Memories of Paddling Irondequoit Creek
by Sue Freeman
One day, in the silliness of our youth, my husband Rich and I decided to be adventurous and rent a boat to paddle down Irondequoit Creek. We knew little in those days about paddling and we didn’t own a boat so, we headed to the nearest rental store to procure one. This rental store was not a kayak store such as Bay Creek Paddling Center or Oak Orchard Canoe and Kayak Experts where you can rent or buy an official boat today. This was a rental store where you’d go to rent a paint sprayer or a jackhammer. Only, we wanted a boat. What we came away with were 2 paddles and an inflatable 2-person craft that, when inflated, resembled an open-pit kayak with pointed ends.
We strapped it, fully inflated, to the top of our car and drove off. Leaving one car at the lowlands where Irondequoit Creek meets Irondequoit Bay, we piled into the boat-carrying car and shuttled up to Ellison Park. We untied the beast, lowered it to the creek bank, and climbed in. At least an inflatable watercraft was light and easy to handle.
Immediately, the gentle current carried us downstream. Using the paddles, we guided the boat as we glided around the graceful bends and passed under bridges, traversing through Ellison Park under a canopy of shade trees. When we reached a sea of cattails, we knew we’d exited the park and were now in the extended marsh area that stretches from Browncroft Boulevard to Irondequoit Bay. Now, as the water slowed, we had to paddle to make progress.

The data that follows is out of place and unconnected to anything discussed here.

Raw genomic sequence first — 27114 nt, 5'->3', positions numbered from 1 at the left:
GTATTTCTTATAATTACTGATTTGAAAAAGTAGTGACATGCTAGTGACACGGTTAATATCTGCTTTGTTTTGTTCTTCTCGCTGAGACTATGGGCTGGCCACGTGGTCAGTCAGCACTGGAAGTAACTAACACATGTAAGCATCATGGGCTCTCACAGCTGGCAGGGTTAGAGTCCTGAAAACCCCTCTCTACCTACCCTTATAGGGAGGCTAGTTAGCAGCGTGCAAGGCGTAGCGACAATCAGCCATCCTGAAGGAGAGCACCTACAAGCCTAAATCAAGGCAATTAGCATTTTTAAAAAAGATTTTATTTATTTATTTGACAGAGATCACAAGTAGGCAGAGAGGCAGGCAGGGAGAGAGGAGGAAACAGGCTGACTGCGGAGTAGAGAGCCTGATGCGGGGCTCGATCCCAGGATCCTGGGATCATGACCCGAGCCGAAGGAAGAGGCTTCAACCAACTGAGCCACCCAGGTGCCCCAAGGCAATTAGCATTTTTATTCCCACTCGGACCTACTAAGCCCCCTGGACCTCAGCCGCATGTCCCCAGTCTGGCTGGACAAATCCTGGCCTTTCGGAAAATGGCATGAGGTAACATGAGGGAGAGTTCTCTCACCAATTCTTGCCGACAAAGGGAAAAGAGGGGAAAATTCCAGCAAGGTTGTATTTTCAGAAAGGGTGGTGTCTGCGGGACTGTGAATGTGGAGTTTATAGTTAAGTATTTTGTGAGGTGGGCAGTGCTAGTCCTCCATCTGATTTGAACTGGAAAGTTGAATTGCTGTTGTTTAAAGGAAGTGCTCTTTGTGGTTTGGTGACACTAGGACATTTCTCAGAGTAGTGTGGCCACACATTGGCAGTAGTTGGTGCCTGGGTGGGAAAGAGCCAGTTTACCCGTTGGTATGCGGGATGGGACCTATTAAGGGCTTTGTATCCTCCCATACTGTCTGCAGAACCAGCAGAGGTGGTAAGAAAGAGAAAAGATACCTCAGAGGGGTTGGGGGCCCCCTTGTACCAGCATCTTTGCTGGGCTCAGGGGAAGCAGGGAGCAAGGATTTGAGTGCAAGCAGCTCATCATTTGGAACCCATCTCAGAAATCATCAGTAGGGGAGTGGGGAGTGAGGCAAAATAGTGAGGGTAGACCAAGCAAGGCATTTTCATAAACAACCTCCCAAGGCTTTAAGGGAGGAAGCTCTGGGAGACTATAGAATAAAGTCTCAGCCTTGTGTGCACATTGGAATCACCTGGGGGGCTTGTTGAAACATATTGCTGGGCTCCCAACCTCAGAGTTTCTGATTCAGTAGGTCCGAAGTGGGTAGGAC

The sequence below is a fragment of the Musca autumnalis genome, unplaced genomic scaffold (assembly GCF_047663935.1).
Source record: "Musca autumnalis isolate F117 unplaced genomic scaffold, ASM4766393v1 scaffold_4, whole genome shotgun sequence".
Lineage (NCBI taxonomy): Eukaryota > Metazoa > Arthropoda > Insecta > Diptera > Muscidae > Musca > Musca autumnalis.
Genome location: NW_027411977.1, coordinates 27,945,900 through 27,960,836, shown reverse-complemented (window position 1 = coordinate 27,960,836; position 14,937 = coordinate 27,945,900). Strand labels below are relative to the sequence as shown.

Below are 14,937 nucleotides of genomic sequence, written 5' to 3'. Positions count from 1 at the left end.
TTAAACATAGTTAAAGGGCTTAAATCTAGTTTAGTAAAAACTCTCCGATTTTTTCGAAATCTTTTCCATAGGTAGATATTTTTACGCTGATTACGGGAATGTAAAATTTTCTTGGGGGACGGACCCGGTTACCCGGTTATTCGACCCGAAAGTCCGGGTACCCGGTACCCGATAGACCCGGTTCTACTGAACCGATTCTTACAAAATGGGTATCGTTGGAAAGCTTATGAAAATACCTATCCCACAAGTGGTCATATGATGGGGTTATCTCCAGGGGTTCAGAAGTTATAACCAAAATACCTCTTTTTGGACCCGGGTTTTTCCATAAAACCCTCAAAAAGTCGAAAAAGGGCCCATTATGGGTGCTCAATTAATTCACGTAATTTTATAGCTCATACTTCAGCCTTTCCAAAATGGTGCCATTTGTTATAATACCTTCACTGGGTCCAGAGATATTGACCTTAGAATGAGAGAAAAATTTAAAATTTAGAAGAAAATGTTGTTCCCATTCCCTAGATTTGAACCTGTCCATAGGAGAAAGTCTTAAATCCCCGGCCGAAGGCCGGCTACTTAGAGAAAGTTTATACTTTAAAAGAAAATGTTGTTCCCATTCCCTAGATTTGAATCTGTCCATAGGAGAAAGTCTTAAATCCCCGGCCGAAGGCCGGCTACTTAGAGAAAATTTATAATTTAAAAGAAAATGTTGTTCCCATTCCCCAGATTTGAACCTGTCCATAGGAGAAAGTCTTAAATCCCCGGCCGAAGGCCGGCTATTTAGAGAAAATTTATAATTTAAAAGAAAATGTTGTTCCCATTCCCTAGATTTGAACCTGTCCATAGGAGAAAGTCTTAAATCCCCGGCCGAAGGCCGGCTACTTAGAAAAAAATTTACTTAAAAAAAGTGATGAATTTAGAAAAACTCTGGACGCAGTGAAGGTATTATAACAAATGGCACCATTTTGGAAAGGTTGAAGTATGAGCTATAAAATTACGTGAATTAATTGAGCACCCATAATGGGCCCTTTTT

I was seated in front, with Rich in the rear. I heard the rhythmic plunge of his paddle and dripping of water with each stroke and tried to maintain the same pace to keep us going straight. After a while of winding through the marsh, always staying in the main channel, I looked back over my shoulder. There sat Rich, cocked at a jaunty angle, paddling away. Below him sat a pool of water. We both stopped paddling and heard a hissing sound as air escaped from a chamber in the rear of the boat. Not a good sign. Would our inflate-a-boat stay afloat long enough to make it out of the marsh? We resumed paddling with a bit more urgency.
Three hours after launching, we emerged into Irondequoit Bay and pulled over to the shore. By now Rich’s side of the boat was barely above water level and listed severely to one side. Propelling the craft forward had become quite a challenge with the drag he and his water load provided. We were glad to see the end point.
Years later we paddled Irondequoit Creek in real kayaks. This time, we glided easily (and stayed dry) all the way to Irondequoit Bay. Although it was a fun paddle the second time, it lacked the special quality of our trip down the creek 20 years previously that inspired fond memories of adventure.
To explore Irondequoit Creek on your own, pick up a copy of the guidebook “Take A Paddle – Western New York Quiet Water for Canoes & Kayaks” at www.footprintpress.com or by calling 1-800-431-1579.
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